By the double honor, to which those ministers are entitled who preside well in their several churches, is plainly meant, a double, or ample reward. This appears from the next verse; “ For the scripture saith, Thou shalt not muzzle the ox, that treadeth out the corn, and the laborer is worthy of his reward. A strict rendering, and paraphrase of the passage is this ; Let the elders or ministers presiding well, be counted worthy of a double reward; especially, they laboring in word and doctrine. Like all the ministers of Christ, they have a labor, far more arduous than other men. They labor as presidents, guides and leaders of the church. On them devolves, in a measure, the care of all the churches ; which was considered by Paul, as an arduous labor; and they labor assiduously in word and doctrine. Let them therefore, be counted worthy, and let them receive an ample reward. “For the Lord hath ordained, that they who preach the gospel should live of the gospel.” This was the object of the passage before us. In the epistle to the Romans, he that ruleth, is required to do it with diligence. Here the word, ruleth, is from the same original as before ; the meaning of which is presideth. And the very idea of an elder presiding in the church, as a moderator, implies, that the church exercises the power of self-government, and its members are amenable, only to their own body ; or to the church, of which they are members.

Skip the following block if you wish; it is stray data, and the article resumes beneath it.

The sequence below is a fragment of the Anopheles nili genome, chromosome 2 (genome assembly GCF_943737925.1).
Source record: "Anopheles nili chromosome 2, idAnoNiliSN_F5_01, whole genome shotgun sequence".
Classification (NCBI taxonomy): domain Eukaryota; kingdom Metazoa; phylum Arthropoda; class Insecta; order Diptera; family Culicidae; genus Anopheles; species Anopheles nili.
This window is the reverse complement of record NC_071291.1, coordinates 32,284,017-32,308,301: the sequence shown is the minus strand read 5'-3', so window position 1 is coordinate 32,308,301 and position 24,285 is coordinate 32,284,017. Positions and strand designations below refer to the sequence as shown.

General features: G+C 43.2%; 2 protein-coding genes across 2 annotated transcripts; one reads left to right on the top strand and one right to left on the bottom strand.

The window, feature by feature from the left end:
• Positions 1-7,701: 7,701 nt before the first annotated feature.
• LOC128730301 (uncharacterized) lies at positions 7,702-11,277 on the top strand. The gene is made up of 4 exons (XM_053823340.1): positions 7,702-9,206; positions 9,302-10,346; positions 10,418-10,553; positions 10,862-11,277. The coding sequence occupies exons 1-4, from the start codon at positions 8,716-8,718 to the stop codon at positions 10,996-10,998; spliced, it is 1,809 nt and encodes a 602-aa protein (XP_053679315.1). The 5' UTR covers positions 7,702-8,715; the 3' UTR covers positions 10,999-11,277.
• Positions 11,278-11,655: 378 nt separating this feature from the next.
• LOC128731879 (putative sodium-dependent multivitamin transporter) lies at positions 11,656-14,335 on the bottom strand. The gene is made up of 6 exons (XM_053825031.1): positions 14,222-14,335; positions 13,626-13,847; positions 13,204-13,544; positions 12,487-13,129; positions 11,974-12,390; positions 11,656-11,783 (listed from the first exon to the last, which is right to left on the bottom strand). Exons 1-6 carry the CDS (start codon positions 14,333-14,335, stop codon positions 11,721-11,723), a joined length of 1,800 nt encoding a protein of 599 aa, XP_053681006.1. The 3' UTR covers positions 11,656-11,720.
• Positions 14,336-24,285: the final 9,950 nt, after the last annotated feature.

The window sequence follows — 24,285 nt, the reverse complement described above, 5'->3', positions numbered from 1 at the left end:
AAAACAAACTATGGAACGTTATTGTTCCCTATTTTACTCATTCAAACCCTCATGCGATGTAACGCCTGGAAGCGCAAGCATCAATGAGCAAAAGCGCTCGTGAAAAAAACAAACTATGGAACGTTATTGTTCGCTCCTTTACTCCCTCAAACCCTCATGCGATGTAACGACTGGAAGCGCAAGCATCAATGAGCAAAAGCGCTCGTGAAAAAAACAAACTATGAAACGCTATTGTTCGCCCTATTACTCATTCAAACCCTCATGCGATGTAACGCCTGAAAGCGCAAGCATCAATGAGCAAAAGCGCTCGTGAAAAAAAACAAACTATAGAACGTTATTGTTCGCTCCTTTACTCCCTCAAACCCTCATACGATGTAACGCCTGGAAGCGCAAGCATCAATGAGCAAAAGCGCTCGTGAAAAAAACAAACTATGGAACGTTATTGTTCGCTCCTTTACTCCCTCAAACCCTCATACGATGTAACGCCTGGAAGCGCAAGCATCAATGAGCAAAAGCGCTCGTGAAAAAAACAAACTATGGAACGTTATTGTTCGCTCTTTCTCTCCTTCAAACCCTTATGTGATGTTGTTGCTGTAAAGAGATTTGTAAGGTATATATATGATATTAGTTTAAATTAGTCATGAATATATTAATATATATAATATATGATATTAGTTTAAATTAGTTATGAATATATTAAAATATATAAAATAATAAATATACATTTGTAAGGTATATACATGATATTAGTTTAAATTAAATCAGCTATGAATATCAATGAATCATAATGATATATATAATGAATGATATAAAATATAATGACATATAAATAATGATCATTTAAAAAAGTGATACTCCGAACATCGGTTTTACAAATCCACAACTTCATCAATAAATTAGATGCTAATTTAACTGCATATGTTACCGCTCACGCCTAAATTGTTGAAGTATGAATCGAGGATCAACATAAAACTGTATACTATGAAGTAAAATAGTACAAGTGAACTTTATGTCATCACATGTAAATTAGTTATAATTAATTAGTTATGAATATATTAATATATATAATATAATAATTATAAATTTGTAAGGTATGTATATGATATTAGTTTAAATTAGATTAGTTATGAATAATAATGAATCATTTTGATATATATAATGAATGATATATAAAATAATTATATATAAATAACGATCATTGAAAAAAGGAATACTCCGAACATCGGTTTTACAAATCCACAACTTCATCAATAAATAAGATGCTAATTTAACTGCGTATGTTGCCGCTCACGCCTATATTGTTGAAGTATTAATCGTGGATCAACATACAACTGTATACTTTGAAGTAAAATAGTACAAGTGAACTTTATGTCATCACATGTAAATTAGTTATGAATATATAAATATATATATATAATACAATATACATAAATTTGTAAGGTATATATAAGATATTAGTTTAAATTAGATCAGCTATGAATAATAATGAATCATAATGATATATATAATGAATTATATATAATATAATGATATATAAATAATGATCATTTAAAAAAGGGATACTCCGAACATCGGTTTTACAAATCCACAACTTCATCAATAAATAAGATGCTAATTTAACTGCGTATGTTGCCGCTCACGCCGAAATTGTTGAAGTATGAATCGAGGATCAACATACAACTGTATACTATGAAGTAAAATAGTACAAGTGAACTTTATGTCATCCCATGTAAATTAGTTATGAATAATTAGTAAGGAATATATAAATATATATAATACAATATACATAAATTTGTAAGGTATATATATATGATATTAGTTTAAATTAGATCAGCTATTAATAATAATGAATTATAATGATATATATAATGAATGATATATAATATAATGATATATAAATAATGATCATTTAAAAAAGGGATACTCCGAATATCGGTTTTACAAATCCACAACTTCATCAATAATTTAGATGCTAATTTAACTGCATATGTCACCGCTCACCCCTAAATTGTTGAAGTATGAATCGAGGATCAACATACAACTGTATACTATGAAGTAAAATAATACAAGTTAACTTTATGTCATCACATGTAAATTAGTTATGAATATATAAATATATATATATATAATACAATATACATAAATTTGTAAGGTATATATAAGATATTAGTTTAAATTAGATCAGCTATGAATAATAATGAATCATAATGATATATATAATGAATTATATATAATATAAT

3. If the church, as a body corporate, possesses the right of self-government; it is evident, that the presby.